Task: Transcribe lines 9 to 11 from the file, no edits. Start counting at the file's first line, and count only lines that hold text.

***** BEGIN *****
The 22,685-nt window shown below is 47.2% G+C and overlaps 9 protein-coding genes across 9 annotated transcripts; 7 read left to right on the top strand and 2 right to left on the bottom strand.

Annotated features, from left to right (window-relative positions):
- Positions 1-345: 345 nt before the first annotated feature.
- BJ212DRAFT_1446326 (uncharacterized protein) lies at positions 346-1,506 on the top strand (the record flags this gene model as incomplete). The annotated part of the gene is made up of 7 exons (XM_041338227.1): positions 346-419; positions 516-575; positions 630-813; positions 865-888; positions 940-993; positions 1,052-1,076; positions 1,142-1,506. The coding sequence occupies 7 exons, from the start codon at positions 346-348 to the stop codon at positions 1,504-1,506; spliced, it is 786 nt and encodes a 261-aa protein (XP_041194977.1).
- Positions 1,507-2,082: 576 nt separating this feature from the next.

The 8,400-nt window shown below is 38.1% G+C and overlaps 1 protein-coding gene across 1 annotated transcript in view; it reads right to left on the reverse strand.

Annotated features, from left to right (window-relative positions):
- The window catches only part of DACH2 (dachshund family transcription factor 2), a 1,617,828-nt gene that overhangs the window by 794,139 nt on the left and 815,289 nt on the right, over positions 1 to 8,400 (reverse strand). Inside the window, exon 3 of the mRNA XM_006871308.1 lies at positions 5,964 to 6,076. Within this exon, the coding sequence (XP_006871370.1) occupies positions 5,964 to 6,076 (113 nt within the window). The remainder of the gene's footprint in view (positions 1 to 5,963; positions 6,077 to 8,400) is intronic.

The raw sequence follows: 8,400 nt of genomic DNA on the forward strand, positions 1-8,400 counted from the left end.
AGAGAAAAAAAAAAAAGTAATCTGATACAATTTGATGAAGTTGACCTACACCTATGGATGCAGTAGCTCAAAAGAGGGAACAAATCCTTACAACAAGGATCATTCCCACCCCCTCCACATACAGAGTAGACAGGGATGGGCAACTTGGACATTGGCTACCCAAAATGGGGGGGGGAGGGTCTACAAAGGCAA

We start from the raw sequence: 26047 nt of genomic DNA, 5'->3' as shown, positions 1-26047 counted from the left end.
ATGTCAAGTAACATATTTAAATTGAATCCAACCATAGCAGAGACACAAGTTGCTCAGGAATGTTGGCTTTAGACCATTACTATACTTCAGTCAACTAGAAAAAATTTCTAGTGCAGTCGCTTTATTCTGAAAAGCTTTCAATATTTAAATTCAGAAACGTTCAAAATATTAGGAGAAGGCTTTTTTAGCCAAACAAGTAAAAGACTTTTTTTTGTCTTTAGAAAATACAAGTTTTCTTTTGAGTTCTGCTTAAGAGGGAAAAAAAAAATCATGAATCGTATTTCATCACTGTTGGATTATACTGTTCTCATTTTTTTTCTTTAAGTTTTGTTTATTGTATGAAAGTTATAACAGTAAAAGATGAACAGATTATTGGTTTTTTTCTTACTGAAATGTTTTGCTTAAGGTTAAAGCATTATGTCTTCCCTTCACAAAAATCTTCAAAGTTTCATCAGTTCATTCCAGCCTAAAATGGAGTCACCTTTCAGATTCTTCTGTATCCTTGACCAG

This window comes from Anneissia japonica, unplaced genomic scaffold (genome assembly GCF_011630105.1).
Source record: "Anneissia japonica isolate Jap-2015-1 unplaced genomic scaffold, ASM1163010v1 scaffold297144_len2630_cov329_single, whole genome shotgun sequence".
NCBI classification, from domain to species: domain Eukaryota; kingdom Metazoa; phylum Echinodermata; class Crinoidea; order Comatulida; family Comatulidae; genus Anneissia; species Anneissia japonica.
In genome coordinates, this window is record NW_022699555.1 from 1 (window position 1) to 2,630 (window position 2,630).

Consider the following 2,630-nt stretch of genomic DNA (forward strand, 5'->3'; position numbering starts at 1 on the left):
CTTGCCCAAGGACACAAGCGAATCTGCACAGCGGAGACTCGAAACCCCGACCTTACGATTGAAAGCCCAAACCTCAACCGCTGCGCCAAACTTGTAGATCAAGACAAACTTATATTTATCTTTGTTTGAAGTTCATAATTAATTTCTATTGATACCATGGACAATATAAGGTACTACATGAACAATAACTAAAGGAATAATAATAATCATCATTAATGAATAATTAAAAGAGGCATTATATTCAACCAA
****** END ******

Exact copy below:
The raw sequence follows: 8,400 nt of genomic DNA on the forward strand, positions 1-8,400 counted from the left end.
AGAGAAAAAAAAAAAAGTAATCTGATACAATTTGATGAAGTTGACCTACACCTATGGATGCAGTAGCTCAAAAGAGGGAACAAATCCTTACAACAAGGATCATTCCCACCCCCTCCACATACAGAGTAGACAGGGATGGGCAACTTGGACATTGGCTACCCAAAATGGGGGGGGGAGGGTCTACAAAGGCAA

We start from the raw sequence: 26047 nt of genomic DNA, 5'->3' as shown, positions 1-26047 counted from the left end.